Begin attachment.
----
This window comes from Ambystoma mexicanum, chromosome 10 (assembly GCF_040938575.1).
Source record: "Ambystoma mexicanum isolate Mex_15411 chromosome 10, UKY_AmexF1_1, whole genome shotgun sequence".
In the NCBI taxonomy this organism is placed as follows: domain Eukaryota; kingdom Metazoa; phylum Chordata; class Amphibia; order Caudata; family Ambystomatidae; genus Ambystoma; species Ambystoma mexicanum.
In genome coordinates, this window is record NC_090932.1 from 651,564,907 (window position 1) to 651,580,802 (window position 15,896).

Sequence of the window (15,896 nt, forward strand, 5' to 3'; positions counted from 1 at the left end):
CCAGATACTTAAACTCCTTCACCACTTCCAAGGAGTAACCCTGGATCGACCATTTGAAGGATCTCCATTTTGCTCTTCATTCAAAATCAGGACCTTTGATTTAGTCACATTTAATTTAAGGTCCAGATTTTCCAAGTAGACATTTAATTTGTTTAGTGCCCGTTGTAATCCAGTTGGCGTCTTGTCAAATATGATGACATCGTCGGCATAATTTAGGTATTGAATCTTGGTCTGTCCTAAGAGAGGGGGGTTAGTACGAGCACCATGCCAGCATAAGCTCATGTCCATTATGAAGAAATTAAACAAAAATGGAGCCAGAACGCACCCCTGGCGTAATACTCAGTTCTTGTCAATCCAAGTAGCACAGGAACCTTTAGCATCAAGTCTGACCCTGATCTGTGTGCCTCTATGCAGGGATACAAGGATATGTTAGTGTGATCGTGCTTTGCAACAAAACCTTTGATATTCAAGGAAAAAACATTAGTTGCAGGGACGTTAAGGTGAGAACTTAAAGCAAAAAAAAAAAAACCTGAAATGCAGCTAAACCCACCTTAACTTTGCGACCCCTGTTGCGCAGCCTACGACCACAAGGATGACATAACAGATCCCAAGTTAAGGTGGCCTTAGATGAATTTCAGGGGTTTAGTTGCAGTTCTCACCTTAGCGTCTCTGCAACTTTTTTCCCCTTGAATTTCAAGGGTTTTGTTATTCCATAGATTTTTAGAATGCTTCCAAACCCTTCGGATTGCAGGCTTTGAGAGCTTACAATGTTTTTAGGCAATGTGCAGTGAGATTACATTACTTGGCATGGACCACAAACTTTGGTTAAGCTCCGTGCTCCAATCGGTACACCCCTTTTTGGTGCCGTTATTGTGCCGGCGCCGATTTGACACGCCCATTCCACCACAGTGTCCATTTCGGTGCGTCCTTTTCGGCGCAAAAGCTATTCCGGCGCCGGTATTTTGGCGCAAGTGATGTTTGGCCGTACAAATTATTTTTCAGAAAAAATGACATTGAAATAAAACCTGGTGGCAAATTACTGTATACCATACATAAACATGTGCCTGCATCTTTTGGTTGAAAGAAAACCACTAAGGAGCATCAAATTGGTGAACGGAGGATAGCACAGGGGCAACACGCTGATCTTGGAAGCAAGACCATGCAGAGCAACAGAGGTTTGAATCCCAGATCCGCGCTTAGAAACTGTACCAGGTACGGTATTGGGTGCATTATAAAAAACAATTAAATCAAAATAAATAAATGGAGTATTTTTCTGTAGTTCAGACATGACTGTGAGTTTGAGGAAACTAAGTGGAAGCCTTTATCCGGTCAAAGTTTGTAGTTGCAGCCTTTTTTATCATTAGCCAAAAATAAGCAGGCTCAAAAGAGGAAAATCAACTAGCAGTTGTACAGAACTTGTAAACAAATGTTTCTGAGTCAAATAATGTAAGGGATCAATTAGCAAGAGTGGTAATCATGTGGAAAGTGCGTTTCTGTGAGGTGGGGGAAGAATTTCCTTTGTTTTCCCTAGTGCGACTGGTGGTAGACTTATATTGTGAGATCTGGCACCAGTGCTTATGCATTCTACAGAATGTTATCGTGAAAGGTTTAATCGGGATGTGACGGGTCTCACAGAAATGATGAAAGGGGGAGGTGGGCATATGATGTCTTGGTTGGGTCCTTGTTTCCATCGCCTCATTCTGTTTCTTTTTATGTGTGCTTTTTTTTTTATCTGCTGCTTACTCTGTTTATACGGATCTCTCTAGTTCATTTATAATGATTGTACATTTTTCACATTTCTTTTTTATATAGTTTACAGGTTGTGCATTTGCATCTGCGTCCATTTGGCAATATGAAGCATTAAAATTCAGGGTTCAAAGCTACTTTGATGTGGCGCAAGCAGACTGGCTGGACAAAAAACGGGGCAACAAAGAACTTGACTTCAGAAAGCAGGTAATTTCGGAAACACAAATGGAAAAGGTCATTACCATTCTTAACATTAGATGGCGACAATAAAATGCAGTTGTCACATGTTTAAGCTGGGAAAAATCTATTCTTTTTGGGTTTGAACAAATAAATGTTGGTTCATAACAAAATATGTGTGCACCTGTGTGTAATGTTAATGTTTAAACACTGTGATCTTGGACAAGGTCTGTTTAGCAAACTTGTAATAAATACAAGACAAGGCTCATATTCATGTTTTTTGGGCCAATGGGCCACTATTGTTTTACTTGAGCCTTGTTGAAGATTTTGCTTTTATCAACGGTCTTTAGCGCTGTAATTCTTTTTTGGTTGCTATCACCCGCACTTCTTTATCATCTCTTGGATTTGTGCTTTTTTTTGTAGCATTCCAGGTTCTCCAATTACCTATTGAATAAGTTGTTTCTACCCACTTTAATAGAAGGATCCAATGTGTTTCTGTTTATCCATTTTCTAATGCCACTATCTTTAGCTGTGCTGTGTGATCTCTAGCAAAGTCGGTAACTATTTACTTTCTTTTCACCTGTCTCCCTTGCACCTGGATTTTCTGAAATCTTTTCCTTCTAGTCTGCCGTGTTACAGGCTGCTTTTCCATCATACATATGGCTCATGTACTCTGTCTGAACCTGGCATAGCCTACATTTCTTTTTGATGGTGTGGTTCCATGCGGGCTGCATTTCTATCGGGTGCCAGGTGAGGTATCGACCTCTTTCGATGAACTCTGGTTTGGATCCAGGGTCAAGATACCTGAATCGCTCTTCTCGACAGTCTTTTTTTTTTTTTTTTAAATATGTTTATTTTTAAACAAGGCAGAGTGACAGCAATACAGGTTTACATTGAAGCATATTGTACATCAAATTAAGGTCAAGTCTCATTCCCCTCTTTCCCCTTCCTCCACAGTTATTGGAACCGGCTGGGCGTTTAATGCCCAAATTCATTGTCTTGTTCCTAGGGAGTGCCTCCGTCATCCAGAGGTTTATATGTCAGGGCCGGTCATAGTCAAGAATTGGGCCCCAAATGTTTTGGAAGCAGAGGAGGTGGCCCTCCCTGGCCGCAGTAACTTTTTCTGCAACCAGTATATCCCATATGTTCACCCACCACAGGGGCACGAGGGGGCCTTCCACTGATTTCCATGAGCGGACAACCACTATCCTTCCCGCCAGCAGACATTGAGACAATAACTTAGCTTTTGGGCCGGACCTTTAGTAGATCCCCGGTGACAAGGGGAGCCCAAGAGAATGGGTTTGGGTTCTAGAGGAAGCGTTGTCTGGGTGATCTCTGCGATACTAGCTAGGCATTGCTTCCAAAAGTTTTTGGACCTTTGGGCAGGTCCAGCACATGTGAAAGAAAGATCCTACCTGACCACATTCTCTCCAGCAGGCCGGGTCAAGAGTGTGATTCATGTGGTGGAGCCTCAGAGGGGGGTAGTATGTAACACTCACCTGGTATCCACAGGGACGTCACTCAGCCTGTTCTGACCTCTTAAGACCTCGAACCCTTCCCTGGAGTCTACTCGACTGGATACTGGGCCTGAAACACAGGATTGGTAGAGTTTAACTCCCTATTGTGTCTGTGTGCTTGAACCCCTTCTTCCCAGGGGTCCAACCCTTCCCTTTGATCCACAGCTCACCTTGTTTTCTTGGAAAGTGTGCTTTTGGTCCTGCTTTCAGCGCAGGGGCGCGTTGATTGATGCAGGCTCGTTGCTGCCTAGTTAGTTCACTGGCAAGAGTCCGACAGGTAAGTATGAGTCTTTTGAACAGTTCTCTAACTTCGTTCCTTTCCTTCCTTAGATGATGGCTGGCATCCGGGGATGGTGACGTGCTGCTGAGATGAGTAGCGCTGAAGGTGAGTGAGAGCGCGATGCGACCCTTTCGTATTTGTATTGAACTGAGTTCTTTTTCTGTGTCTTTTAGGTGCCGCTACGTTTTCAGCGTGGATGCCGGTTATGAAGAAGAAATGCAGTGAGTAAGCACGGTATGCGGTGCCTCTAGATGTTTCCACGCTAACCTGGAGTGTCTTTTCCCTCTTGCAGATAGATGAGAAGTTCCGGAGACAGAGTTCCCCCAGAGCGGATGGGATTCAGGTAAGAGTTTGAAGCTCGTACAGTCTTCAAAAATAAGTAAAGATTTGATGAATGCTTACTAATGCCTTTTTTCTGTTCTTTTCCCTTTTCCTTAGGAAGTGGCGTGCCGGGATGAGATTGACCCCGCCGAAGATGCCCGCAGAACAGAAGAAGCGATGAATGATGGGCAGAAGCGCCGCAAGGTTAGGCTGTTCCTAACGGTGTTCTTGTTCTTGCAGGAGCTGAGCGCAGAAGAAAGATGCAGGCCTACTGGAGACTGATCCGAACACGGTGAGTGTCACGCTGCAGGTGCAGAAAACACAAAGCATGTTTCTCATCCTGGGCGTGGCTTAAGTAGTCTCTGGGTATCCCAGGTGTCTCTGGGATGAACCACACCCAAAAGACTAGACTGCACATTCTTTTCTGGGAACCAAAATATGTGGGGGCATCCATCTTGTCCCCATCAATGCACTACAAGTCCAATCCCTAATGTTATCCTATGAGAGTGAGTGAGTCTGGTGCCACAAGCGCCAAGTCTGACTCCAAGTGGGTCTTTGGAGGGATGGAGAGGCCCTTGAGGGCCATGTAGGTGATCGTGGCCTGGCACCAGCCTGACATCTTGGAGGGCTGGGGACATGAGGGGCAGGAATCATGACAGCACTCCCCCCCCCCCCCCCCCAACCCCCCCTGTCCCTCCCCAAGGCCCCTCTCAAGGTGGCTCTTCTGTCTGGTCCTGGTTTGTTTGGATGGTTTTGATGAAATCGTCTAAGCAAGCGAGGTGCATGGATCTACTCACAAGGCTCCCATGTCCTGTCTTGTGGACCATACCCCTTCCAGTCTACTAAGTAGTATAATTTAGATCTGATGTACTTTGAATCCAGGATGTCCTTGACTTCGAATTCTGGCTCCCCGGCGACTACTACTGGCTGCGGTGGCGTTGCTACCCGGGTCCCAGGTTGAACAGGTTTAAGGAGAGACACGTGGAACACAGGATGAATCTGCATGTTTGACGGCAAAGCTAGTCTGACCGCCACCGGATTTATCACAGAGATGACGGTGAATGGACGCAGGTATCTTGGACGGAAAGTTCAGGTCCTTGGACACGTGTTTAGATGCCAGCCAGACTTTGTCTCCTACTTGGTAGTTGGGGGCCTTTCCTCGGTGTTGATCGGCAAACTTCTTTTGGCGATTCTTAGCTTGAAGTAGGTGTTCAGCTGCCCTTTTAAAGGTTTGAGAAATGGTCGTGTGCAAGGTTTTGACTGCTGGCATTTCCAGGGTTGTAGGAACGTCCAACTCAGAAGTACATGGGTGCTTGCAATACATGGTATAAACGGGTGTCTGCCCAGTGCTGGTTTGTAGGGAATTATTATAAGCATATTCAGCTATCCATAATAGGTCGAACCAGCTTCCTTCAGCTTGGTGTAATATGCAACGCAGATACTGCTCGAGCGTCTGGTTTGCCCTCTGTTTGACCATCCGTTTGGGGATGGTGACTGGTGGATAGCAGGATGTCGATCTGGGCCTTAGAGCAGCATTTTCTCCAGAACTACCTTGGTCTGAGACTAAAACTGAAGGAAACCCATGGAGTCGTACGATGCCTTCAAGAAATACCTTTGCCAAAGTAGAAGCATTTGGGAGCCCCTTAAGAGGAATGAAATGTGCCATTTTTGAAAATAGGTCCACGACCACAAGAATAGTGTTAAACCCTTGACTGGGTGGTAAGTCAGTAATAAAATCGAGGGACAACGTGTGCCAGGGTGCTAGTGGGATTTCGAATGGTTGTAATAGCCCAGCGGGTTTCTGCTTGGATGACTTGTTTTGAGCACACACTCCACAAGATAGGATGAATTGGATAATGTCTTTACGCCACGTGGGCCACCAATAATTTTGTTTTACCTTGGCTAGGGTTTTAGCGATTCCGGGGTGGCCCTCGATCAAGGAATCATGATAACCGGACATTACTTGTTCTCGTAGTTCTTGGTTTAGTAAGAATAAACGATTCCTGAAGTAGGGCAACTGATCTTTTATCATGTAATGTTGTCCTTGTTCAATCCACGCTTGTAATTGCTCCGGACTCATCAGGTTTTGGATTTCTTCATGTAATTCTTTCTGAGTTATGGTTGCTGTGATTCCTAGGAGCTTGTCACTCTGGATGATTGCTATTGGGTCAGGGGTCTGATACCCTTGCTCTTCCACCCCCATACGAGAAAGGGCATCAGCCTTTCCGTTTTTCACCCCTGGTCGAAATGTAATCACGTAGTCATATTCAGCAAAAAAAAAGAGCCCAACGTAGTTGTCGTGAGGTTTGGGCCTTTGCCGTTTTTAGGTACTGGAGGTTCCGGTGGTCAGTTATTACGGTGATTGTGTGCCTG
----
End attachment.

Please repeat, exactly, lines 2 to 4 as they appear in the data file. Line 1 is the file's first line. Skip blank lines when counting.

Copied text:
Source record: "Ambystoma mexicanum isolate Mex_15411 chromosome 10, UKY_AmexF1_1, whole genome shotgun sequence".
In the NCBI taxonomy this organism is placed as follows: domain Eukaryota; kingdom Metazoa; phylum Chordata; class Amphibia; order Caudata; family Ambystomatidae; genus Ambystoma; species Ambystoma mexicanum.
In genome coordinates, this window is record NC_090932.1 from 651,564,907 (window position 1) to 651,580,802 (window position 15,896).